As many of you know, I changed careers earlier this year. I went from working in television to becoming a finance writer. This career change obviously didn’t happen overnight, and to be perfectly honest, I didn’t think I would actually change jobs until the birth of my daughter. That being said, a few things happened over the years which set me up for the shift. When the time came, I embraced it, and you can too if you’re prepared.
Recognize your outs
In my case, the Canadian media industry has changed. About 5 years back, my station cancelled a major show which resulted in massive layoffs. I didn’t lose my job, but after the dust cleared, I ended up having even fewer responsibilities. To most people, this would be a good problem, but I felt like my skills weren’t being used to their potential.
Although I was confident my seniority would save me if more layoffs happened, no one is ever 100% safe. More importantly, I was bored and I needed a hobby which is why I started to blog. I worked in a newsroom so I knew good writing from bad writing. In addition, I had received journalism training from a Canadian broadcast legend (Thanks, Gord!).
When I started writing, there were no plans to change careers. But after a year of doing it, I realized that this could become something bigger. What really made me believe in myself was when I was approached by a company to write freelance for them. I couldn’t believe someone was willing to pay me for my writing. I recognized my out and I started to work towards it.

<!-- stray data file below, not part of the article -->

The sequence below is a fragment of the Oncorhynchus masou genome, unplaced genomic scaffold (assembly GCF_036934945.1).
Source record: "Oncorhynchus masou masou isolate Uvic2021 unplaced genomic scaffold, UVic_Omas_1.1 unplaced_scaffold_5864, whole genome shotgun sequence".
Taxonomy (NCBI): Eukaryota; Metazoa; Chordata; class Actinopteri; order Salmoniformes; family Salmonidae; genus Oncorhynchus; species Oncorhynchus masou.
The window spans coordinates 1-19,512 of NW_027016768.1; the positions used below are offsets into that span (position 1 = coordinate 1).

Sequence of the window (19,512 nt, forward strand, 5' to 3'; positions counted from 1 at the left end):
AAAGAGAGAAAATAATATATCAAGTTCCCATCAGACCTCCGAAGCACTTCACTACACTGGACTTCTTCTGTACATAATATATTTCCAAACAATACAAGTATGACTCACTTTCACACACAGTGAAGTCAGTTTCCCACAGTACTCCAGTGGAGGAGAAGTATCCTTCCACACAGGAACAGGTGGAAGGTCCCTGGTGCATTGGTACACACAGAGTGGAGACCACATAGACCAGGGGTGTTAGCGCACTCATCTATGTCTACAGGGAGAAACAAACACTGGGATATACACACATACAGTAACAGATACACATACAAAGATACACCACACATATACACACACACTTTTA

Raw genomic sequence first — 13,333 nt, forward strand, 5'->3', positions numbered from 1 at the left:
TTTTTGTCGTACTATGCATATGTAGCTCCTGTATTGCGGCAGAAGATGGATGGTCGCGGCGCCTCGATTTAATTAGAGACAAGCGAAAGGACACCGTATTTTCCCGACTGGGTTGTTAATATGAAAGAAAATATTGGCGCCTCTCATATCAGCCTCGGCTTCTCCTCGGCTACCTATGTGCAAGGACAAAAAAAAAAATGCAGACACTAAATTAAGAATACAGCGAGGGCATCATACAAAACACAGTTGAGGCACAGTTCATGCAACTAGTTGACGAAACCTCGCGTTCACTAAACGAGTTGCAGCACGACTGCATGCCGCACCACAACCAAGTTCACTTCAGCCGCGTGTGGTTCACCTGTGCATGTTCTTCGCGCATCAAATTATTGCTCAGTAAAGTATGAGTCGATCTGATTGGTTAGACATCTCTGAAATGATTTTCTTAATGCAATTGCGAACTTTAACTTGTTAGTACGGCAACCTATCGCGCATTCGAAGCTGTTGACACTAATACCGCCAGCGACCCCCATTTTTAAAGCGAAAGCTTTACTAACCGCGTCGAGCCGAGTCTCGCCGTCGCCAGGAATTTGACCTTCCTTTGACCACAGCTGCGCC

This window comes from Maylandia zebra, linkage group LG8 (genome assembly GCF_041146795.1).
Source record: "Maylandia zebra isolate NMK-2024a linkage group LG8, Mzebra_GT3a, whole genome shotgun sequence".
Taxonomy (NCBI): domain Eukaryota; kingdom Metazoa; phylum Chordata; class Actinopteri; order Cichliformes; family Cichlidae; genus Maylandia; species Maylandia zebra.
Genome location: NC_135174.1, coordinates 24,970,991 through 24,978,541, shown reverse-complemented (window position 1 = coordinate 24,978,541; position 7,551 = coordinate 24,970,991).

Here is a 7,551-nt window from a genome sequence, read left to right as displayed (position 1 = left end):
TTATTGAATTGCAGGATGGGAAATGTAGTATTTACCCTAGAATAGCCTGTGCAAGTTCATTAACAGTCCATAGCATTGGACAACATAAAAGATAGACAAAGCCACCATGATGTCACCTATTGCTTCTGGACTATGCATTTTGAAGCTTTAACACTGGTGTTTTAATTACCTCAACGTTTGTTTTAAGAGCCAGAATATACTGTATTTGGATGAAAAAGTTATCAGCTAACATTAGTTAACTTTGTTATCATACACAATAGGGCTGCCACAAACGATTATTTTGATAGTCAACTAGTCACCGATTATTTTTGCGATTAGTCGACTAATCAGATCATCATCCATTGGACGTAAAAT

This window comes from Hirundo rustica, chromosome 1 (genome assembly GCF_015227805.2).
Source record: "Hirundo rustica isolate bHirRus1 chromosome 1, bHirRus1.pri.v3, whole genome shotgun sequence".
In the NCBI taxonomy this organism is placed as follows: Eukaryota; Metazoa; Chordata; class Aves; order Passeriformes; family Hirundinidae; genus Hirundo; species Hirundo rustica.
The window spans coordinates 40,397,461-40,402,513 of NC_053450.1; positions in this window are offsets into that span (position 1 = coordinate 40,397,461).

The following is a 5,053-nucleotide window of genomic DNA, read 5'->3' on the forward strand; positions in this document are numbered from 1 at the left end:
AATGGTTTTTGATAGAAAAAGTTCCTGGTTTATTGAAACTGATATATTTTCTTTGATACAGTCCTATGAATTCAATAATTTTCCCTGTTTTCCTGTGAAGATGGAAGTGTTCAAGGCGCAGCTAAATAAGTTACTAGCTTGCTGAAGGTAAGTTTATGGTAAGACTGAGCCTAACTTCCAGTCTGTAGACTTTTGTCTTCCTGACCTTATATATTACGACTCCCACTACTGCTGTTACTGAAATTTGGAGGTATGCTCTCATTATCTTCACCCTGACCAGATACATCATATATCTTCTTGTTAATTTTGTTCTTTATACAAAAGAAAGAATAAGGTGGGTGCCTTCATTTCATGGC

Build your skills
I know I’m lucky with how things turned out and not everyone will be able to do the same. The point is, if you hate your job and want to leave, you need to build your skills to find that out.
I continued to improve my writing by reading books and taking e-courses on creative writing. Since I had formal media training, I also put some effort into getting media interviews. These skills and appearances were all meant to set me up for the future. I knew there was no quick fix so I laid the groundwork without knowing if there was an end in sight.
For others, it may mean going back to school part-time or learning new skills on your own. If you’re working towards a certain career, talk to people who already work in the industry and find out what’s required to get a job. That being said, be respectful of their time and try to offer them something in return if possible. Many people out there are eager to help, but you don’t want to come across as a freeloader or someone who is ungrateful.
Keep in mind that you don’t need to be seeking out a career change to build your skills. This is obvious, but adding more skills only makes you more desirable as an employee, so upgrade them if you’re just looking for a new job.
When you’ve been doing the same job for a long time, it’s easy to become comfortable. I probably stayed much longer than I should of because of the pay, benefits, and fear of change. I honestly didn’t really think about getting a new job until my daughter was born, but I did take steps to reinvent myself since I was blogging.
I put more emphasis on being an expert and wrote in a very specific way. I believe those small things made me unique and more marketable. Now think about how you can reinvent yourself to get your next job. What skills are required to land that job? If you already have that skill, how can you market it?
In many cases, it’s really something as simple as updating your resume and LinkedIn profile to show that’s what you’re good at. I’m not suggesting you lie on your resume (don’t do it), but what I mean is that your online profile is something that you may have control over so why not have it reflect on how you want to be seen?
I didn’t hate my previous job (I actually liked what I did), but it was time to move on. Like many other people, I struggled with the decision, but I think I did the right thing since it gave me more time with the family. The steps above will hopefully help you set up things, so you can leave when you’re ready if you so desire.